Iqaluit RCMP provides details for body-worn camera pilot project
Trial deployment of the devices is expected to run for nine months, beginning Nov. 30
The Iqaluit RCMP’s body-worn camera pilot project is slated to begin at the end of November. The project will consist of three phases, each with increasing levels of deployment, that are expected to last for nine months.
The announcement, which came during a news conference at V Division headquarters on Wednesday, Oct. 28, builds on last week’s news that Nunavut’s capital would be host to a pilot project that could be a first step towards the use of the devices across the territory and beyond.
“It is critically important for Nunavummiut to feel protected and respected by the police in order to enhance trust between the RCMP and the communities we serve,” said Inspector Adam Macintosh, V Division’s operations officer.
“Body-worn video increases transparency in providing a first-person view of what a police officer encounters, often in highly dynamic, intense situations.”
The first phase, which is set to begin by Nov. 30, involves eight officers being equipped with the cameras. This means that two cameras will be deployed per shift, as Iqaluit RCMP members work on 12-hour, four-shift rotations with six members working per shift.
Phase two, which is scheduled to begin by Jan. 11, doubles the number of officers who will be equipped with the cameras, which means that four cameras will be in use during each shift.
By phase three, which is slated to begin by Feb. 15, all six officers per shift will be using the cameras.
“The purpose of these phases is to allow the officers and support staff to adjust to the use of the cameras, the policies and our abilities to effectively manage the data,” said Macintosh.
Although the project is expected to run for nine months, that could change.
“As the pilot project continues moving forward, we will obviously make assessments in relation to whether it should be extended or reduced,” said Macintosh.
“In part that depends on what national RCMP look at doing in relation to the overall national strategy around … body-worn cameras.”
The cameras, which will be on throughout an officer’s shift, will not always be recording. Instead, it will be up to the officer to start and stop a recording.
“The objective would be is that all officers will be turning on their video cameras before they arrive at a location on a call for service,” said Macintosh, adding that there can be exceptions to this.
“For example, if they’re just going somewhere where they plan to speak with a person who wants to report [that] they’re the victim of a crime and we’re not interacting with somebody in such a way, such as we may have to arrest somebody, they may not record that.”
According to Macintosh, if officers didn’t have the ability to press record or not, the logistics of managing the data would be “nearly impossible” and not providing that ability might also have privacy implications.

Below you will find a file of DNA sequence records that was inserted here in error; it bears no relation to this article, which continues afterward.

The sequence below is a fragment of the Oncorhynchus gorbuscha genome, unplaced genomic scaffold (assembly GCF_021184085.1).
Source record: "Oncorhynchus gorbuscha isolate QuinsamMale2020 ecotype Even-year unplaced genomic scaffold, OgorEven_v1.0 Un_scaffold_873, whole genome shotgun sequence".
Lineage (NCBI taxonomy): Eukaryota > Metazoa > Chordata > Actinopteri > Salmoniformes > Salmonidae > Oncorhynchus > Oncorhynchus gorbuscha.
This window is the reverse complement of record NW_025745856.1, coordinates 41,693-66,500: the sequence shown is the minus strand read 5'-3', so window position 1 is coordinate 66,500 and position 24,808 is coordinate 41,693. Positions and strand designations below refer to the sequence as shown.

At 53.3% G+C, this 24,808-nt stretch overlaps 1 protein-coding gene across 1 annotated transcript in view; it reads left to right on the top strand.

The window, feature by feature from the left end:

“We want to allow officers to recognize, while they interact with the community, what’s appropriate and what’s not appropriate and it all comes down to what is respectful, what is reasonable in the circumstances and respecting individuals’ rights to privacy.”
When asked whether the policy that governs the use of the cameras would be available to the public, Macintosh indicated that it had already been shared with a number of government agencies, MLAs and other groups within the territory, but added that the RCMP is looking at making it available.
“The consideration for us is that it’s a bit of a fluid document and there are things in there that may just simply not work and we have to adjust them based on our own feedback and then community feedback,” said Macintosh.
“Our objective is to be as open and transparent as possible with respect to how we want to roll this out. The more we can do that, the more effective we think the program is going to be.”
Aside from Wednesday’s news conference, the RCMP’s first public outreach steps will consist of placing informational posters about the cameras throughout the city.
According to Macintosh, these posters will contain details of the pilot project along with frequently asked questions and links to resources that will explain how to make a public complaint and file an access to information request.
Although the website that will host those resources, which will be available in Inuktitut, French and English, is currently being built, it is expected to go live before the cameras are deployed later in November.
For those unable to access the internet, the RCMP will also provide pamphlets in all three languages.
Macintosh also mentioned that they intend to have a member speak on the radio, use social media to further spread awareness and provide a public email address that can be used by residents to submit questions or request further information.
“We recognize that body-worn cameras are not the be all [and] end all in the sense that they’re going to solve every problem that exists in relation to communities and the police interactions, this is but one piece,” said Mcintosh.
“We know that there are many other things that we’re working towards to support our relations with the community.”